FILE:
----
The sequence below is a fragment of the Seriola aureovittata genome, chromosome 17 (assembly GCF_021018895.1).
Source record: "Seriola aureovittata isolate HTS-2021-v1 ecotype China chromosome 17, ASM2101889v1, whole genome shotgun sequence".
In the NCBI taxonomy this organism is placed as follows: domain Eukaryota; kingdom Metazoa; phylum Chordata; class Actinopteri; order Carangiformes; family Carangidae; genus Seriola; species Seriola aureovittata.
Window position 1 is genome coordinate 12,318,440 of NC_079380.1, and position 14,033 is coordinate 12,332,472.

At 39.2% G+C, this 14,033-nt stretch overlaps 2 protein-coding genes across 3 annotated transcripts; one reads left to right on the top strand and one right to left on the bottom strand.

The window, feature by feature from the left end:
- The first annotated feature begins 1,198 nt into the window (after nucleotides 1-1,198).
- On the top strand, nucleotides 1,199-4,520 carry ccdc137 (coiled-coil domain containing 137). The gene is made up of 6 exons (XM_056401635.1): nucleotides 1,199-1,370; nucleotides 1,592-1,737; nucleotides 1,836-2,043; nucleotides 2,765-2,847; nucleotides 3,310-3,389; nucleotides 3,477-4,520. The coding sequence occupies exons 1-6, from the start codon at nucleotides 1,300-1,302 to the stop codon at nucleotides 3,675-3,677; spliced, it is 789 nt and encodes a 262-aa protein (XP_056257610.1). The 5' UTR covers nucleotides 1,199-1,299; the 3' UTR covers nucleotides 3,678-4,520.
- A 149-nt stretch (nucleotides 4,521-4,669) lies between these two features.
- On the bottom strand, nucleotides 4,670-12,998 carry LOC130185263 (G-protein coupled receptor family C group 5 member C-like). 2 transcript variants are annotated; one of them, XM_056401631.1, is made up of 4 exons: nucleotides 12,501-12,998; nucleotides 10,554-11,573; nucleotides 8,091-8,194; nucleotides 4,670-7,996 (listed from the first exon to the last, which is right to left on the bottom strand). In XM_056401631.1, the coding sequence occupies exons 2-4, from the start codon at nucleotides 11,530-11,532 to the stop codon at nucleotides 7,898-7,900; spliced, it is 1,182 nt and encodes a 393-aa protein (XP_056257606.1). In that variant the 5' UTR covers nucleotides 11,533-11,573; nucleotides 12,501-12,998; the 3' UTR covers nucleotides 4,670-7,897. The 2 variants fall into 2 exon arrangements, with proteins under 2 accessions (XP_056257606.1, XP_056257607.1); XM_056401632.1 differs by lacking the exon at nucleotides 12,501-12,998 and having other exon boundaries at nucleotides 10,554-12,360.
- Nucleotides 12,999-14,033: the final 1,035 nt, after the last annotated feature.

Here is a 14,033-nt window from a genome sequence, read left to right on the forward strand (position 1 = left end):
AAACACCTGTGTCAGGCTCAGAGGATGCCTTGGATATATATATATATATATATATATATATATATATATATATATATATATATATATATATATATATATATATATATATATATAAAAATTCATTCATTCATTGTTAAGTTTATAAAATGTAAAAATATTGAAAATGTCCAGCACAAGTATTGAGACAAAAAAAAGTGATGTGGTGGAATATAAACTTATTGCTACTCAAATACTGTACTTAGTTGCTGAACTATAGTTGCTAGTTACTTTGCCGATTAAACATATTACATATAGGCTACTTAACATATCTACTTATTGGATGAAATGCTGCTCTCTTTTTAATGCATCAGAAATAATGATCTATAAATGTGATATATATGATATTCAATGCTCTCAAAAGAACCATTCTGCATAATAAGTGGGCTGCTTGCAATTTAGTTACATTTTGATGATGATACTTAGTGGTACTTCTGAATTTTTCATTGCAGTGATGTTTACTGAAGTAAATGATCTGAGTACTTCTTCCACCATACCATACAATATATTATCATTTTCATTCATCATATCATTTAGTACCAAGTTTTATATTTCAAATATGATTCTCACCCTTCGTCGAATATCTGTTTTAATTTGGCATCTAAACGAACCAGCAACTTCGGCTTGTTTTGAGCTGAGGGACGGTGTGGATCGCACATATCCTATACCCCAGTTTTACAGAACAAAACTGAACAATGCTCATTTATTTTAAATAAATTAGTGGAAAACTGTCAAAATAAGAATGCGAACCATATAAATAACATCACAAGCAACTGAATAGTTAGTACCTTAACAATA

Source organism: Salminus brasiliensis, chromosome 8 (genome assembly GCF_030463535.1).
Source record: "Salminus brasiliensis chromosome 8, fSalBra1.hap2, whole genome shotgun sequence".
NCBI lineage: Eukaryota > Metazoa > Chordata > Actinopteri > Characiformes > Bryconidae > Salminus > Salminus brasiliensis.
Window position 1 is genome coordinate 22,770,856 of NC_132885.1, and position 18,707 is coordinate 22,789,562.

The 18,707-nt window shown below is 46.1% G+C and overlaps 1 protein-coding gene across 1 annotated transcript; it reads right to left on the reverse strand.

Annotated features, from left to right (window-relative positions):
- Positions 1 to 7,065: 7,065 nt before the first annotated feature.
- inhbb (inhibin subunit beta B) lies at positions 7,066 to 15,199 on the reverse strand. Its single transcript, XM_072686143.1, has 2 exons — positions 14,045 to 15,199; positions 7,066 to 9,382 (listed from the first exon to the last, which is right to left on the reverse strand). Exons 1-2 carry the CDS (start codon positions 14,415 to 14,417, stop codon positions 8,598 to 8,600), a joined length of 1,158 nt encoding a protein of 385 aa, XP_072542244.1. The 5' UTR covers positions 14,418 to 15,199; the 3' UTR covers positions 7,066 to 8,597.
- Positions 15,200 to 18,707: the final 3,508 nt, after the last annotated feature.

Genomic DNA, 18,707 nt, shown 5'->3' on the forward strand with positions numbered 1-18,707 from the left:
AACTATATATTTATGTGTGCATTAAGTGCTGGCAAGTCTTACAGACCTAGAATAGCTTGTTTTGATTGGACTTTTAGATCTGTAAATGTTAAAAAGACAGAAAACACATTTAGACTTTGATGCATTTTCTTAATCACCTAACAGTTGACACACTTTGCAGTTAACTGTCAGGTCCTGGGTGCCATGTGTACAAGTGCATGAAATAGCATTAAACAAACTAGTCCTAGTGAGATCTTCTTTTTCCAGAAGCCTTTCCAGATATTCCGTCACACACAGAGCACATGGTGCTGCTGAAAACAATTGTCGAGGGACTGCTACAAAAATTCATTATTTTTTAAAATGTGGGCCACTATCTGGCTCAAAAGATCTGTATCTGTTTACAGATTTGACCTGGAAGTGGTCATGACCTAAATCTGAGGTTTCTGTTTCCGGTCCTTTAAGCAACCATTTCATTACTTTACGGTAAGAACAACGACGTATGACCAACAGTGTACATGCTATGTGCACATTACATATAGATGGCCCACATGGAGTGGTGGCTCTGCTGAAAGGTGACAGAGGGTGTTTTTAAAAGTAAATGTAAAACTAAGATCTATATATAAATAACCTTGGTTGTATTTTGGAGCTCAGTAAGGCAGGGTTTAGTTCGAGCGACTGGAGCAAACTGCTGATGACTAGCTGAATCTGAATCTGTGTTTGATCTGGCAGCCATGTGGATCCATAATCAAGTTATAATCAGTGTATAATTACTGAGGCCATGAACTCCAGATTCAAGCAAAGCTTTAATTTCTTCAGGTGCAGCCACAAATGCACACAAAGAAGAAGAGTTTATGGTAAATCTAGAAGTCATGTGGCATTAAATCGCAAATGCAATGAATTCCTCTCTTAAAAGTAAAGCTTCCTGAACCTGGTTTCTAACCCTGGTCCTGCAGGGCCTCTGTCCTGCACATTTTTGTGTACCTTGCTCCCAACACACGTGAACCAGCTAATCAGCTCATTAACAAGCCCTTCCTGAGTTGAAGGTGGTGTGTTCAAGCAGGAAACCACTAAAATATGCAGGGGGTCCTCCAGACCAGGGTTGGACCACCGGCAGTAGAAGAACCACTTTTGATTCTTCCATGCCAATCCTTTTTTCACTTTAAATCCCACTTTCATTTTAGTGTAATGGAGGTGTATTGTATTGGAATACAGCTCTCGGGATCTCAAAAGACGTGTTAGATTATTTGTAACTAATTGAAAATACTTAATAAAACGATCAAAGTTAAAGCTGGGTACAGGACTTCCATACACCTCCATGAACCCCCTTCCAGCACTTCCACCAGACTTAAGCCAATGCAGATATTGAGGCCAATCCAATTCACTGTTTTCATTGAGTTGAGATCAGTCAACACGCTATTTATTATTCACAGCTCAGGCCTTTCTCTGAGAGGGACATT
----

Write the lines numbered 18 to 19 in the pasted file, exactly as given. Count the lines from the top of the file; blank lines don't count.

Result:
The 18,707-nt window shown below is 46.1% G+C and overlaps 1 protein-coding gene across 1 annotated transcript; it reads right to left on the reverse strand.

Annotated features, from left to right (window-relative positions):